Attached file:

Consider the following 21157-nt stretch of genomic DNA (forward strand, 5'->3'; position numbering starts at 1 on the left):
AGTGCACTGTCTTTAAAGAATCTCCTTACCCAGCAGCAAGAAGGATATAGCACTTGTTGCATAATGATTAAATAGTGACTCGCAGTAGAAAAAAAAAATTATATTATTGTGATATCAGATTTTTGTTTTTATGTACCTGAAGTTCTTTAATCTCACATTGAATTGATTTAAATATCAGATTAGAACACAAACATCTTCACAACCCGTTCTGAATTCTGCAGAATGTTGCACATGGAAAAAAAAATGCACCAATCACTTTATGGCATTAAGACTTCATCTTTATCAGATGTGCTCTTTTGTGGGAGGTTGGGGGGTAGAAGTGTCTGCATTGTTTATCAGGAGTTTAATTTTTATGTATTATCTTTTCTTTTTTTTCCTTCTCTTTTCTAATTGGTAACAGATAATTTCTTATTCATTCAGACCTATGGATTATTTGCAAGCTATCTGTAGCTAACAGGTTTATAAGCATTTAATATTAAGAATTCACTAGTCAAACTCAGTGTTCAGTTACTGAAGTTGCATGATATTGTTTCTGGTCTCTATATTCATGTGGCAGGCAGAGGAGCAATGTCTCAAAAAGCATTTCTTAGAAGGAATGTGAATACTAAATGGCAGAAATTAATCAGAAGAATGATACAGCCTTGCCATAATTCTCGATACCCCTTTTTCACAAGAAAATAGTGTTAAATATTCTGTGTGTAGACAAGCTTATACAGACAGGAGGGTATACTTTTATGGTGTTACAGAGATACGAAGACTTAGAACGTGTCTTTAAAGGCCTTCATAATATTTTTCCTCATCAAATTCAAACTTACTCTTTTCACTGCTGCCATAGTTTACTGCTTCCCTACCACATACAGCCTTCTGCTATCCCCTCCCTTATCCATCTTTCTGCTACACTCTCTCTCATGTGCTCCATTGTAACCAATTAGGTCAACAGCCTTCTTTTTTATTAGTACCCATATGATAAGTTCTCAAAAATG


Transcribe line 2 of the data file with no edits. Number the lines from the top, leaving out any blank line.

AGTGCACTGTCTTTAAAGAATCTCCTTACCCAGCAGCAAGAAGGATATAGCACTTGTTGCATAATGATTAAATAGTGACTCGCAGTAGAAAAAAAAAATTATATTATTGTGATATCAGATTTTTGTTTTTATGTACCTGAAGTTCTTTAATCTCACATTGAATTGATTTAAATATCAGATTAGAACACAAACATCTTCACAACCCGTTCTGAATTCTGCAGAATGTTGCACATGGAAAAAAAAATGCACCAATCACTTTATGGCATTAAGACTTCATCTTTATCAGATGTGCTCTTTTGTGGGAGGTTGGGGGGTAGAAGTGTCTGCATTGTTTATCAGGAGTTTAATTTTTATGTATTATCTTTTCTTTTTTTTCCTTCTCTTTTCTAATTGGTAACAGATAATTTCTTATTCATTCAGACCTATGGATTATTTGCAAGCTATCTGTAGCTAACAGGTTTATAAGCATTTAATATTAAGAATTCACTAGTCAAACTCAGTGTTCAGTTACTGAAGTTGCATGATATTGTTTCTGGTCTCTATATTCATGTGGCAGGCAGAGGAGCAATGTCTCAAAAAGCATTTCTTAGAAGGAATGTGAATACTAAATGGCAGAAATTAATCAGAAGAATGATACAGCCTTGCCATAATTCTCGATACCCCTTTTTCACAAGAAAATAGTGTTAAATATTCTGTGTGTAGACAAGCTTATACAGACAGGAGGGTATACTTTTATGGTGTTACAGAGATACGAAGACTTAGAACGTGTCTTTAAAGGCCTTCATAATATTTTTCCTCATCAAATTCAAACTTACTCTTTTCACTGCTGCCATAGTTTACTGCTTCCCTACCACATACAGCCTTCTGCTATCCCCTCCCTTATCCATCTTTCTGCTACACTCTCTCTCATGTGCTCCATTGTAACCAATTAGGTCAACAGCCTTCTTTTTTATTAGTACCCATATGATAAGTTCTCAAAAATG